Some have called Westvleteren 12 the best beer in the world. On a recent trip to Brussels I acquired a bottle of this Belgian Abt/Quadrupel as I had to try it. It is lovely, a shining example of the style and one I would happily buy again.

It is strong at 10.2% ABV but it doesn’t taste that alcoholic, it’s sweet, dark and loads of flavour comes through and I enjoyed sipping it leisurely at home. The Westvleteren 12 was introduced in 1940 and since 1945 all bottles have been sold without labels. All of the legally required information is printed on the crown tops, which gives it a lovely unique style and feels like proper moonshine. I will be keeping the bottle and reusing is for home brew.

Westvleteren 12

But here’s the rub… Sales are limited to one crate of 24 bottles every 60 days per person per license plate and phone number. Also, the beer must be reserved on their “beerphone” beforehand. The monks do not sell beer to individuals who drive up to the abbey hoping to purchase beer.

The reason for this is to eliminate commercial reselling, and hence give all visitors a chance to purchase the beer, which I love as a concept and the abbey is actively working to eliminate the illicit sales. The brewery charge €40.00 per 24-bottle crate (excluding bottle/crate deposit of 12 euros). So, €1.66 per bottle, which is brilliant value for such an excellent beer and a price that if anything is slightly low for the quality of this beer.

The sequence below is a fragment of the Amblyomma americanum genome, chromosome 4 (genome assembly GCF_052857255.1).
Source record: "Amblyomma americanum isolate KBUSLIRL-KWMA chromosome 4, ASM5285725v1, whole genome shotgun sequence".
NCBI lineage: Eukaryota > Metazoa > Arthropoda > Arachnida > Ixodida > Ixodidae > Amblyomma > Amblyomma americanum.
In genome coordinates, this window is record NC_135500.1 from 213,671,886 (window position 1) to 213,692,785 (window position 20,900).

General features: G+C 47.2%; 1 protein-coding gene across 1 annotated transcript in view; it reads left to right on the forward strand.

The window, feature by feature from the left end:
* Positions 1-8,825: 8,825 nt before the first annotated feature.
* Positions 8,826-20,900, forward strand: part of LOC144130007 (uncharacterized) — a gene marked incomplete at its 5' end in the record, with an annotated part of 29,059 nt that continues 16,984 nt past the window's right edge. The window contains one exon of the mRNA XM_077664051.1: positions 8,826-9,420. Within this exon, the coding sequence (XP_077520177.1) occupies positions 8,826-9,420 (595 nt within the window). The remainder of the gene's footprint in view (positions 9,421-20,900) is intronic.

If however, you turn up in Brussels like I did not knowing this or not able to get to the Brewery, you are resigned to buying ‘black market’ bottles from the endless beer shops around the town. I paid €18, the most expensive beer in the shop! I am glad I tried it and really enjoyed it. But was it worth €18? Absolutely not. There are a wonderful array of beers in Belgium that are as good and in a huge variety of styles that there is no possible way to justify that sort of expense, which is a shame.

Westvleteren 12

“We are not brewers. We are monks. We brew beer to be able to afford being monks.” Father Abbott, Westvleteren Brewery

As with all other Trappist breweries, it does not exist for pure profit motives, and they do no advertising. The monks have repeatedly stated that they only brew enough beer to run the monastery, and will make no more than they need to sell, regardless of demand with the remaining profit going to other philanthropic causes.

Westvleteren Brewery was founded in 1838 at the Trappist Abbey of Saint Sixtus in Vleteren, Belgium, not far from the hop-producing town of Poperinge.

I encourage you to seek out a bottle or two, but beware of the cost and if you can, go straight to the brewery for a case!

Information courtesy of Wikipedia